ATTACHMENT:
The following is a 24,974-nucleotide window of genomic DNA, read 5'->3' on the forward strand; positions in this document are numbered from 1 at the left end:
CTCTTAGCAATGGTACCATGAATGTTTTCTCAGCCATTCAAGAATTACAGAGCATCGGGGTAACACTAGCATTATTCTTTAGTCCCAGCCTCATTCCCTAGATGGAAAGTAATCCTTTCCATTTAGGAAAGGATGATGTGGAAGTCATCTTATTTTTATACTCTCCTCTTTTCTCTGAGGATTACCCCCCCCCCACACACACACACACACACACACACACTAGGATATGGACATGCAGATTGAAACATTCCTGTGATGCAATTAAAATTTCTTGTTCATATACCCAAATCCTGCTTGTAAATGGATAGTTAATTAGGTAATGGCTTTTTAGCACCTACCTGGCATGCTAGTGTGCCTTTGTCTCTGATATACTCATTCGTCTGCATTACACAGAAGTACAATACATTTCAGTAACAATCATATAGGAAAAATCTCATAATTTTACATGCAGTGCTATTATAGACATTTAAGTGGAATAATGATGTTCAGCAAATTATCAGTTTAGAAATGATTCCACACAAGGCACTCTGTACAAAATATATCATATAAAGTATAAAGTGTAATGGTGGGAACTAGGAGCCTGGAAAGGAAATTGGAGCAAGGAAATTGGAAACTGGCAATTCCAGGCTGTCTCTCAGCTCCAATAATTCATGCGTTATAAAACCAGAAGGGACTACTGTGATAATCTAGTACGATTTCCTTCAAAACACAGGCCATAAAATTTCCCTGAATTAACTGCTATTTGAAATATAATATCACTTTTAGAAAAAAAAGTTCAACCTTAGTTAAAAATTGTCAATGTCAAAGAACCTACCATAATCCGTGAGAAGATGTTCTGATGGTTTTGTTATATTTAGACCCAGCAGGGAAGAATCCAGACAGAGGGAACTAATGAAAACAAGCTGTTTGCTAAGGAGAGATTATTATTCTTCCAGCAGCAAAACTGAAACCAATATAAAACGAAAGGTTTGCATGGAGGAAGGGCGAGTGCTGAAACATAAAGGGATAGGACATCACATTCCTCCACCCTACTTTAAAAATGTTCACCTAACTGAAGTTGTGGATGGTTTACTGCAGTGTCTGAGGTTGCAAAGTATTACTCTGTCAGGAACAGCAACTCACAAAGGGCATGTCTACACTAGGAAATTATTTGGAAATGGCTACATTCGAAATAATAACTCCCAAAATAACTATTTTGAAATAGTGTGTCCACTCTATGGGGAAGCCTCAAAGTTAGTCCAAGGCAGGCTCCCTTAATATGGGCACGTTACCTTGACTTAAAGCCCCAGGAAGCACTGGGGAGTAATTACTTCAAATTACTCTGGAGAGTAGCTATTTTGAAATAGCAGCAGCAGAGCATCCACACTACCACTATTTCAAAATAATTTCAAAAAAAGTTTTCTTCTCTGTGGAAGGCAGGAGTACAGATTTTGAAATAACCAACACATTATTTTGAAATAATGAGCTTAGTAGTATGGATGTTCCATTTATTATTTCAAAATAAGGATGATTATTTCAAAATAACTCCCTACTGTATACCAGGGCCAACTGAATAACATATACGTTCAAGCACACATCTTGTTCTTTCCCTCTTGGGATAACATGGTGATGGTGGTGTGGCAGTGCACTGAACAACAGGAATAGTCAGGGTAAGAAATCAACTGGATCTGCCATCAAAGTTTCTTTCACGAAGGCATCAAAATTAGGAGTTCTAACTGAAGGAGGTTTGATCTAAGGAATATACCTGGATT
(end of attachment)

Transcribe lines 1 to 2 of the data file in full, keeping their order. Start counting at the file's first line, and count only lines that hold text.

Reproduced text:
The following is a 24,974-nucleotide window of genomic DNA, read 5'->3' on the forward strand; positions in this document are numbered from 1 at the left end:
CTCTTAGCAATGGTACCATGAATGTTTTCTCAGCCATTCAAGAATTACAGAGCATCGGGGTAACACTAGCATTATTCTTTAGTCCCAGCCTCATTCCCTAGATGGAAAGTAATCCTTTCCATTTAGGAAAGGATGATGTGGAAGTCATCTTATTTTTATACTCTCCTCTTTTCTCTGAGGATTACCCCCCCCCCACACACACACACACACACACACACACTAGGATATGGACATGCAGATTGAAACATTCCTGTGATGCAATTAAAATTTCTTGTTCATATACCCAAATCCTGCTTGTAAATGGATAGTTAATTAGGTAATGGCTTTTTAGCACCTACCTGGCATGCTAGTGTGCCTTTGTCTCTGATATACTCATTCGTCTGCATTACACAGAAGTACAATACATTTCAGTAACAATCATATAGGAAAAATCTCATAATTTTACATGCAGTGCTATTATAGACATTTAAGTGGAATAATGATGTTCAGCAAATTATCAGTTTAGAAATGATTCCACACAAGGCACTCTGTACAAAATATATCATATAAAGTATAAAGTGTAATGGTGGGAACTAGGAGCCTGGAAAGGAAATTGGAGCAAGGAAATTGGAAACTGGCAATTCCAGGCTGTCTCTCAGCTCCAATAATTCATGCGTTATAAAACCAGAAGGGACTACTGTGATAATCTAGTACGATTTCCTTCAAAACACAGGCCATAAAATTTCCCTGAATTAACTGCTATTTGAAATATAATATCACTTTTAGAAAAAAAAGTTCAACCTTAGTTAAAAATTGTCAATGTCAAAGAACCTACCATAATCCGTGAGAAGATGTTCTGATGGTTTTGTTATATTTAGACCCAGCAGGGAAGAATCCAGACAGAGGGAACTAATGAAAACAAGCTGTTTGCTAAGGAGAGATTATTATTCTTCCAGCAGCAAAACTGAAACCAATATAAAACGAAAGGTTTGCATGGAGGAAGGGCGAGTGCTGAAACATAAAGGGATAGGACATCACATTCCTCCACCCTACTTTAAAAATGTTCACCTAACTGAAGTTGTGGATGGTTTACTGCAGTGTCTGAGGTTGCAAAGTATTACTCTGTCAGGAACAGCAACTCACAAAGGGCATGTCTACACTAGGAAATTATTTGGAAATGGCTACATTCGAAATAATAACTCCCAAAATAACTATTTTGAAATAGTGTGTCCACTCTATGGGGAAGCCTCAAAGTTAGTCCAAGGCAGGCTCCCTTAATATGGGCACGTTACCTTGACTTAAAGCCCCAGGAAGCACTGGGGAGTAATTACTTCAAATTACTCTGGAGAGTAGCTATTTTGAAATAGCAGCAGCAGAGCATCCACACTACCACTATTTCAAAATAATTTCAAAAAAAGTTTTCTTCTCTGTGGAAGGCAGGAGTACAGATTTTGAAATAACCAACACATTATTTTGAAATAATGAGCTTAGTAGTATGGATGTTCCATTTATTATTTCAAAATAAGGATGATTATTTCAAAATAACTCCCTACTGTATACCAGGGCCAACTGAATAACATATACGTTCAAGCACACATCTTGTTCTTTCCCTCTTGGGATAACATGGTGATGGTGGTGTGGCAGTGCACTGAACAACAGGAATAGTCAGGGTAAGAAATCAACTGGATCTGCCATCAAAGTTTCTTTCACGAAGGCATCAAAATTAGGAGTTCTAACTGAAGGAGGTTTGATCTAAGGAATATACCTGGATT